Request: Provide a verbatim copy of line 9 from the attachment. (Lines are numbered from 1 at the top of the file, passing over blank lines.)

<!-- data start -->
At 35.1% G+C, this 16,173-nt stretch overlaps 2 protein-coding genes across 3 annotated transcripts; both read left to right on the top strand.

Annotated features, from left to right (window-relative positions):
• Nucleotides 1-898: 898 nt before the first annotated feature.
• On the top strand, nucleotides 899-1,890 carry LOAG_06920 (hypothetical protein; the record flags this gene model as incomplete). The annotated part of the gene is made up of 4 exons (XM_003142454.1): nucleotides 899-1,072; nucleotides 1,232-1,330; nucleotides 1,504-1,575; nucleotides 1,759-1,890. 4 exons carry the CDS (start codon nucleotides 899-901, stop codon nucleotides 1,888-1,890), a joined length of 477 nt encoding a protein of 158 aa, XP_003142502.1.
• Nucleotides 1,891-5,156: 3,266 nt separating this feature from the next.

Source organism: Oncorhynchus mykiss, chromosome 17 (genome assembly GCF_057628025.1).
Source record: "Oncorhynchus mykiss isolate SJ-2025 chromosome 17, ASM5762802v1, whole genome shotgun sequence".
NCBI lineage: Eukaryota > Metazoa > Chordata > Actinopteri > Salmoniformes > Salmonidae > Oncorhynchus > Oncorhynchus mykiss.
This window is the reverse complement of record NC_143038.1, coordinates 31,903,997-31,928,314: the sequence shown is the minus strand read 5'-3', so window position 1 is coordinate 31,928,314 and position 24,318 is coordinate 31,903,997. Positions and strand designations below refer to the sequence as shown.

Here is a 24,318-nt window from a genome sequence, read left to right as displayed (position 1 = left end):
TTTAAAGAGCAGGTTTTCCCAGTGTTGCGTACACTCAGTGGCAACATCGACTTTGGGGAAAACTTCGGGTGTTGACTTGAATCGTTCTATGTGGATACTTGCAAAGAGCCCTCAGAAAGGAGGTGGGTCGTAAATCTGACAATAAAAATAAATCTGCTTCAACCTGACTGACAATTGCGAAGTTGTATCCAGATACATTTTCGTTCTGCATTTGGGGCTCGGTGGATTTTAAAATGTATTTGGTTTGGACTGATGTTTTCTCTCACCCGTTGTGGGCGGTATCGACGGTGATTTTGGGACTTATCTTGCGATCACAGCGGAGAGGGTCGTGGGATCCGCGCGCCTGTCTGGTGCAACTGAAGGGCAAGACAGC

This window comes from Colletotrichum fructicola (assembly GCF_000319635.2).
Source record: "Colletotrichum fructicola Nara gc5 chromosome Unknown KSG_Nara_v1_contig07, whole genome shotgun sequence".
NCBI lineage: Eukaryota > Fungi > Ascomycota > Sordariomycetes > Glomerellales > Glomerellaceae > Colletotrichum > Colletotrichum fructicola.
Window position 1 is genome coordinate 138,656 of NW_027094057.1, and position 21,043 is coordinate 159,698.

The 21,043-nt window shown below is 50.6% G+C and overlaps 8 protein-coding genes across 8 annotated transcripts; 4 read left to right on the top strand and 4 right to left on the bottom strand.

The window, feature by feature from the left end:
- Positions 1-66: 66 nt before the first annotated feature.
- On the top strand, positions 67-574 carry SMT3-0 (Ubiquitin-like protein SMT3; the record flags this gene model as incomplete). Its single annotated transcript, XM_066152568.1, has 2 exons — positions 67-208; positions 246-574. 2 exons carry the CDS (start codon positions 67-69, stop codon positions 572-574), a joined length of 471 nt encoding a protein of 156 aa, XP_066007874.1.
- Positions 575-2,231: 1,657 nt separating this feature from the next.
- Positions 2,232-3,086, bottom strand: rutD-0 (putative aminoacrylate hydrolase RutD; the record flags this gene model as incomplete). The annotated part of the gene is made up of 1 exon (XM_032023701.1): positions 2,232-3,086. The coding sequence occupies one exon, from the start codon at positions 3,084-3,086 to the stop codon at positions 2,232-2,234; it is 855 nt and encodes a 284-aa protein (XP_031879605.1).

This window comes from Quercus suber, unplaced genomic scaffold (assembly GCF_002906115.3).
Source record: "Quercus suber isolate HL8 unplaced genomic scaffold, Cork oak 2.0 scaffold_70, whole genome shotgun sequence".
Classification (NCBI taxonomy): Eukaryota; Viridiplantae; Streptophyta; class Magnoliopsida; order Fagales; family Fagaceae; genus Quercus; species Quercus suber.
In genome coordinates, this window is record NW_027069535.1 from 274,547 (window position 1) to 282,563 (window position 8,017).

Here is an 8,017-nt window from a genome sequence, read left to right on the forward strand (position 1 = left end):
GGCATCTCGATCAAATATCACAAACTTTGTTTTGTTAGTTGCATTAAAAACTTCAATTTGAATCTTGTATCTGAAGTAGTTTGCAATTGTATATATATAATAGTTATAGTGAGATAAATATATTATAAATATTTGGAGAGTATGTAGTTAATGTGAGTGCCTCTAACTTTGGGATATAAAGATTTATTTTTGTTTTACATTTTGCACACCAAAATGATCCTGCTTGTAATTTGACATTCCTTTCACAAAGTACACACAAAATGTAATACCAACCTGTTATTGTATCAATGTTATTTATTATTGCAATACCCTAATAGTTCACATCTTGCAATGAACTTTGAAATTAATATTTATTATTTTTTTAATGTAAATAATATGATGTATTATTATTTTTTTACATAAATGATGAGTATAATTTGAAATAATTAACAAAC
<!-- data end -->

This window is the reverse complement of record NC_143038.1, coordinates 31,903,997-31,928,314: the sequence shown is the minus strand read 5'-3', so window position 1 is coordinate 31,928,314 and position 24,318 is coordinate 31,903,997. Positions and strand designations below refer to the sequence as shown.